Objective: There are limited data on the efficacy of probiotics in children with ASD, therefore, this study aims to evaluate the efficacy and tolerability of probiotics in an Egyptian cohort of children with ASD.
Methods: Gastrointestinal (GI) flora were assessed by quantitative real-time PCR of stool samples of 30 autistic children from 5 to 9 years old. GI symptoms of autistic children were assessed with a modified six-item Gastrointestinal Severity Index (6-GSI) questionnaire, and autistic symptoms were assessed with Autism Treatment Evaluation Checklist (ATEC) before and after 3 months of supplementation of probiotics nutritional supplement formula (each gram contains 100 × 106 colony forming units of three probiotic strains; Lactobacillus acidophilus, Lactobacillus rhamnosus and Bifidobacteria longum).
Results: After probiotic supplementation, the stool PCR of autistic children showed increases in the colony counts of Bifidobacteria and Lactobacilli levels, with a significant reduction in their body weight as well as significant improvements in the severity of autism (assessed by the ATEC), and gastrointestinal symptoms (assessed by the 6-GSI) compared to the baseline evaluated at the start of the study.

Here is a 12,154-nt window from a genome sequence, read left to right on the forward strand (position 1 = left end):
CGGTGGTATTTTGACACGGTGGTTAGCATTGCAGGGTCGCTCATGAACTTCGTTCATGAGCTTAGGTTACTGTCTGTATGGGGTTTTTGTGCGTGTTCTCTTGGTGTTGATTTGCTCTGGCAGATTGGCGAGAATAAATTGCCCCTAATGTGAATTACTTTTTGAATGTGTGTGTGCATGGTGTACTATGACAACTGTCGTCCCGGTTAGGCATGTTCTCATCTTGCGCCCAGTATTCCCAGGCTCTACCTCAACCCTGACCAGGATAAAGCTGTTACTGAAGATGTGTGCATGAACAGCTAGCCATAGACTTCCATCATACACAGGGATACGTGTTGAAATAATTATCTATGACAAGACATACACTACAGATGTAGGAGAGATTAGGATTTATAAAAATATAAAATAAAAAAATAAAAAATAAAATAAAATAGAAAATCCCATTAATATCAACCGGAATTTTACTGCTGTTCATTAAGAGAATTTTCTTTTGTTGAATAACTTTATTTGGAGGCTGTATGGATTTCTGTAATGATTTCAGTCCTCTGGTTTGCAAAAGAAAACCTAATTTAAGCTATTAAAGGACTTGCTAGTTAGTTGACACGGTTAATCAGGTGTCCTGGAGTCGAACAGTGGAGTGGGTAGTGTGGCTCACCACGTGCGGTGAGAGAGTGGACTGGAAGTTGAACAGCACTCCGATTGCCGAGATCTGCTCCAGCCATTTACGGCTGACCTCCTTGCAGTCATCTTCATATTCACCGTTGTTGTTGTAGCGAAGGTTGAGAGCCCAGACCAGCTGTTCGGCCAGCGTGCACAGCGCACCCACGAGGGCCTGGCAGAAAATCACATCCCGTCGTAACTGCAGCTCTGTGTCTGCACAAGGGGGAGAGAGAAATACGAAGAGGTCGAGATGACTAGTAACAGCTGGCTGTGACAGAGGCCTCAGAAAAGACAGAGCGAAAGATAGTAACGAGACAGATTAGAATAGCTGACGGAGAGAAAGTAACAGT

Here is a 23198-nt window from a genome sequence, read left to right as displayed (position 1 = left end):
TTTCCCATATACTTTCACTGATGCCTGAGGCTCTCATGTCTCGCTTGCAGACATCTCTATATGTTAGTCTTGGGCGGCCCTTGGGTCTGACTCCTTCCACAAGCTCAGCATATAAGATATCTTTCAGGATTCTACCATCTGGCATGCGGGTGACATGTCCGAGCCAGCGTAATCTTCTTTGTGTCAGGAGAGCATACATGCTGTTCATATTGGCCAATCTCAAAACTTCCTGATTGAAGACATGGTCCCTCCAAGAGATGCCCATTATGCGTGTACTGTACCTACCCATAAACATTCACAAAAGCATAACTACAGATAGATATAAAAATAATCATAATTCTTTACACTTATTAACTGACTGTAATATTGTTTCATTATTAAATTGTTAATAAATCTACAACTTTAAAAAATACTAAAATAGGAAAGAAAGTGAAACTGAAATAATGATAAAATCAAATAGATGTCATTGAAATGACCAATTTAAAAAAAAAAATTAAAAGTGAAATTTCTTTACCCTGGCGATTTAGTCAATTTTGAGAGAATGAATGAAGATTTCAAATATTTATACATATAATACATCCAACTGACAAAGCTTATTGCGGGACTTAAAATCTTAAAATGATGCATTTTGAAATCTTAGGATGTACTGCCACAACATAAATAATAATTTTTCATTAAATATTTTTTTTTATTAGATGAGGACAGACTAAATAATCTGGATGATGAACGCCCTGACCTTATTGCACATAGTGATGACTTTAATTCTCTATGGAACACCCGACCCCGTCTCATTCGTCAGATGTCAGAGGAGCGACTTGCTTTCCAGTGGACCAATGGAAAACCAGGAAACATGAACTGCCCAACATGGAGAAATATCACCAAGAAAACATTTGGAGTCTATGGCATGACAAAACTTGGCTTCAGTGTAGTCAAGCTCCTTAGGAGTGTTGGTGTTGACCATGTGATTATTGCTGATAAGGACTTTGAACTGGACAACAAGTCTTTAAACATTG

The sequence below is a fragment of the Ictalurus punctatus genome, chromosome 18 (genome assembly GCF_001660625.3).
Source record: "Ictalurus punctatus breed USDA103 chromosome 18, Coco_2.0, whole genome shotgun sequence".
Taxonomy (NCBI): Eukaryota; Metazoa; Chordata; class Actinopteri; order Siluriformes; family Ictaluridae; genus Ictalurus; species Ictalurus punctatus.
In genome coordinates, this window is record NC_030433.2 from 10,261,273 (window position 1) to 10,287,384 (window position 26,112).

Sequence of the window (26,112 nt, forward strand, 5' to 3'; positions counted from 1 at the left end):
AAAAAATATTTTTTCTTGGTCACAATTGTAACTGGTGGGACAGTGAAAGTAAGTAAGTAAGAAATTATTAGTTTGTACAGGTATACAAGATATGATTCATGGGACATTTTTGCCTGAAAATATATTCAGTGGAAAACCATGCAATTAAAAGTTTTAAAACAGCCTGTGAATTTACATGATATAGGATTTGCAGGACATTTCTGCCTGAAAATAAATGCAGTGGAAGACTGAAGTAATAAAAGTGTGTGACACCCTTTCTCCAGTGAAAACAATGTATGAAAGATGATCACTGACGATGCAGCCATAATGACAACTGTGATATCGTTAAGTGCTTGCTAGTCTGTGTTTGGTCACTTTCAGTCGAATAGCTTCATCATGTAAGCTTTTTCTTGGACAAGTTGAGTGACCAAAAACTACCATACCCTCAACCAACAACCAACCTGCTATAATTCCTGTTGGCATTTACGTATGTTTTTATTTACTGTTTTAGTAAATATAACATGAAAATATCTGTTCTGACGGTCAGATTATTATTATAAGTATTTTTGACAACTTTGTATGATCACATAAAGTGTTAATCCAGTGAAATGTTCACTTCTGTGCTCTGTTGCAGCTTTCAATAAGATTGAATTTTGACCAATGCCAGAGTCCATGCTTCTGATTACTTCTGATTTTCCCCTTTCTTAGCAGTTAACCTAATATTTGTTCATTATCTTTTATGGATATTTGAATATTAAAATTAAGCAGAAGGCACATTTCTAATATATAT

Conclusions: We concluded that probiotics have beneficial effects on both behavioral and GI manifestations of ASD. Probiotics (a non-pharmacological and relatively risk-free option) could be recommended for children with ASD as an adjuvant therapy. At this stage, this study is a single center with a small number of patients and a great deal of additional wide-scale randomized controlled trials are needed to critically confirm the efficacy of probiotics in ASD.
Trial registration number: UMIN-CTR Study Design: Trial Number UMIN000026157.
Keywords: Autism; Children; Neurodevelopmental; Probiotics.